just short-lived pairs of virtual particles and antiparticles. And in fact one can often do something similar for networks. For even in the planar networks discussed on page 527 a great many different arrangements of connections can be viewed as being formed from different configurations of nearby pairs of non-planar persistent structures.

Talking about a random background affecting processes in the universe immediately tends to suggest certain definite relations between probabilities for different processes. Thus for example, if there are two different ways that some process can occur, it suggests that the total probability for the whole process should be just the sum of the probabilities for the process to occur in the two different ways.

But the standard formalism of quantum theory says that this is not correct, and that in fact one has to look at so-called probability amplitudes, not ordinary probabilities. At a mathematical level, such amplitudes are analogous to ones for things like waves, and are in effect just numbers with directions. And what quantum theory says is that the probability for a whole process can be obtained by linearly combining the amplitudes for the different ways the process can occur, then looking at the square of the magnitude of the result—or the analog of intensity for something like a wave.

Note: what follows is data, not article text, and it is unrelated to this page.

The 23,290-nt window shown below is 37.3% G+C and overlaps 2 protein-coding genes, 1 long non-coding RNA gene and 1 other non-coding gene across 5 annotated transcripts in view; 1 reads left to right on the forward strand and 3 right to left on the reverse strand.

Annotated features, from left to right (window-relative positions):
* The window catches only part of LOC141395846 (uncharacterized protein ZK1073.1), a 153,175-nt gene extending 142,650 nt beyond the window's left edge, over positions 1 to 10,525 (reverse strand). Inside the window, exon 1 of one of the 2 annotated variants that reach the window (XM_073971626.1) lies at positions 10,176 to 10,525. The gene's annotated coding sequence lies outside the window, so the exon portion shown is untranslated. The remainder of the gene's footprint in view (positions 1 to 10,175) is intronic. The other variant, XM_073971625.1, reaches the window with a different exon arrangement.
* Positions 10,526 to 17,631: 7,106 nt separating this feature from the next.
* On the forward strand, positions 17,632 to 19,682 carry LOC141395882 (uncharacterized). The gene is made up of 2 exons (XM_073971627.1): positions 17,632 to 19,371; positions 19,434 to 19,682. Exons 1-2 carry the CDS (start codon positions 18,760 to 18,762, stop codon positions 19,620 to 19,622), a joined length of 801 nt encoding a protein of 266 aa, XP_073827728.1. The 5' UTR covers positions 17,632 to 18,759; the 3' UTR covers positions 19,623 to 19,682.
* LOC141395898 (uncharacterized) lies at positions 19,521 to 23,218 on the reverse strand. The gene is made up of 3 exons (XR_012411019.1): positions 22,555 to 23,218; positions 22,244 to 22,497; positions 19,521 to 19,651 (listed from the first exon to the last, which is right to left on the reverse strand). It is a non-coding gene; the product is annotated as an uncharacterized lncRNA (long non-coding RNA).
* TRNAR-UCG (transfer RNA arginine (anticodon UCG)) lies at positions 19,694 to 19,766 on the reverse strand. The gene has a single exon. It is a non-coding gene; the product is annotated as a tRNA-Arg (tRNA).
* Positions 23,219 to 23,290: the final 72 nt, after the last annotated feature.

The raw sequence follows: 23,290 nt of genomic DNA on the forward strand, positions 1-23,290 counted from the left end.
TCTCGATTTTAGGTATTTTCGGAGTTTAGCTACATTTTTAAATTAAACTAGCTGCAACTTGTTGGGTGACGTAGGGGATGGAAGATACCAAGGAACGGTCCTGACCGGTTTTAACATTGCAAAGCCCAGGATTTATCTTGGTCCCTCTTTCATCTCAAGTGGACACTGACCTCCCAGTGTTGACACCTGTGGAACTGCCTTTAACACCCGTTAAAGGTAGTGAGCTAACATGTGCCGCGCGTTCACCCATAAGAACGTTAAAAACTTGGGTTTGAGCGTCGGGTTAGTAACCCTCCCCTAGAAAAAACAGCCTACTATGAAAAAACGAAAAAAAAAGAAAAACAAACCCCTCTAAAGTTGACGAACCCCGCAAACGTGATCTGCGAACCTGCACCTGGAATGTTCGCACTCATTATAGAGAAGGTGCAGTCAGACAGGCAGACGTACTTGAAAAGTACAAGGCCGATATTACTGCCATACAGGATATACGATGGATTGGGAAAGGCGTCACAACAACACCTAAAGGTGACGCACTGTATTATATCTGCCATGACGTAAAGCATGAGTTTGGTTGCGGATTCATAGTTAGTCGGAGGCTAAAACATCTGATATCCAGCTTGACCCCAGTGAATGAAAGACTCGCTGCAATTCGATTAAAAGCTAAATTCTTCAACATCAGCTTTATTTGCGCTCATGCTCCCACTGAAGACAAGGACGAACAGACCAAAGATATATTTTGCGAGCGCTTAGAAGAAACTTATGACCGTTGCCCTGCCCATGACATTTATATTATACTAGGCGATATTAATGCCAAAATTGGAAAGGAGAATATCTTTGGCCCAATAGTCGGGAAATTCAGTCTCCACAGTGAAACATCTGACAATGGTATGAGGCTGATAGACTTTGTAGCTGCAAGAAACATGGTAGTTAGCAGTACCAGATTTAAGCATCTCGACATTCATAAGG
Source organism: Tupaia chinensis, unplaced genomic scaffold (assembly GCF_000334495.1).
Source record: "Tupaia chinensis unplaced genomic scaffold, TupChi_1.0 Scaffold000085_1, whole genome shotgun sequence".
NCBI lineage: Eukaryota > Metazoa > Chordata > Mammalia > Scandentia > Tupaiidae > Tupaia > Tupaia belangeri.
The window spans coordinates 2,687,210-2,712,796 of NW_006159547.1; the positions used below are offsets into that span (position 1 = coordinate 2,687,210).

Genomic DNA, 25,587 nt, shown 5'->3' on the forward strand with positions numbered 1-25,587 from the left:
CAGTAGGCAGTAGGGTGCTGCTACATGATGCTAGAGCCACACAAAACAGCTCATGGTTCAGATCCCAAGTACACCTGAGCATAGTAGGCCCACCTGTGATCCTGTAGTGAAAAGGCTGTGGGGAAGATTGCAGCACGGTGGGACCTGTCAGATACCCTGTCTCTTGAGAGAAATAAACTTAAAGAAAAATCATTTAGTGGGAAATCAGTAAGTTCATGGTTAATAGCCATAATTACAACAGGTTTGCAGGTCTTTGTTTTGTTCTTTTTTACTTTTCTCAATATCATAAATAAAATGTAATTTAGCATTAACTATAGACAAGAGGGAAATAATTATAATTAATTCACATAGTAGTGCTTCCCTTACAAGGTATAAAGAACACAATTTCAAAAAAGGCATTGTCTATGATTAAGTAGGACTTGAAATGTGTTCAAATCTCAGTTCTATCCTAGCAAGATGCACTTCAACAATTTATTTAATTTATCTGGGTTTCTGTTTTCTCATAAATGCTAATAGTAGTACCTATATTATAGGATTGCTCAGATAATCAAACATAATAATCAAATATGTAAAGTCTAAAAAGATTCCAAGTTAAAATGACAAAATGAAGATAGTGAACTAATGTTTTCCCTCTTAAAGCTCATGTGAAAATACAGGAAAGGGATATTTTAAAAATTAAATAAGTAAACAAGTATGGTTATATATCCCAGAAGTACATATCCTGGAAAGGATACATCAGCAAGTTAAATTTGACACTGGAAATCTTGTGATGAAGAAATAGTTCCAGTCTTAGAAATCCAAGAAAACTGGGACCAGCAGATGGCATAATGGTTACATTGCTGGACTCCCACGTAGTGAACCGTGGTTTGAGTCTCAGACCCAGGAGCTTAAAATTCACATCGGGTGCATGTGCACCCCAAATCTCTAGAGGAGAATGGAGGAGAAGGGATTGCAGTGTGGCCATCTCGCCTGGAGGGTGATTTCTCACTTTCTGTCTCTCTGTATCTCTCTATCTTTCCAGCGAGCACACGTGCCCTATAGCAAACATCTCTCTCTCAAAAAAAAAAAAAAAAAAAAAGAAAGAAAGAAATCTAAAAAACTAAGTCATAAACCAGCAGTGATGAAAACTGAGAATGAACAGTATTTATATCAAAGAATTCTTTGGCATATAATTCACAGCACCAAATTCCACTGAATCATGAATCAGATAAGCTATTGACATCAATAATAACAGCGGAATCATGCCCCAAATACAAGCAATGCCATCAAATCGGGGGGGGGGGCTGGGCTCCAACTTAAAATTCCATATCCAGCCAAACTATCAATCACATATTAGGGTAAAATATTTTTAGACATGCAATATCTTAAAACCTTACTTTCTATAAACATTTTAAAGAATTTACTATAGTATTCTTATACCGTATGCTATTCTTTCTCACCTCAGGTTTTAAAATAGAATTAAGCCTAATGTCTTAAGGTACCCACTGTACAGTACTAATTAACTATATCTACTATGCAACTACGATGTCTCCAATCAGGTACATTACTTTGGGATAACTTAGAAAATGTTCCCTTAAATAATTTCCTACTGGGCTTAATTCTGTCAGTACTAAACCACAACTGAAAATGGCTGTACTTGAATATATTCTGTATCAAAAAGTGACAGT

So how might this kind of mathematical procedure emerge from the types of models I have discussed? The answer seems complicated. For even though the procedure itself may sound straightforward, the constructs on which it operates are actually far from easy to define just on the basis of an underlying network—and I have seen no easy way to unravel the various limits and idealizations that have to be made.

Nevertheless, a potentially important point is that it is in some ways misleading to think of particles in a network as just interacting according to some definite rule, and being perturbed by what is in essence a random background. For this suggests that there is in effect a unique history to every particle interaction—determined by the initial conditions and the configuration that exists in the random background.

But the true picture is more complicated. For the sequence of updates to the underlying network can be made in any order—yet each order in effect gives a different detailed history for the network. But if

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From Stephen Wolfram: A New Kind of Science [citation]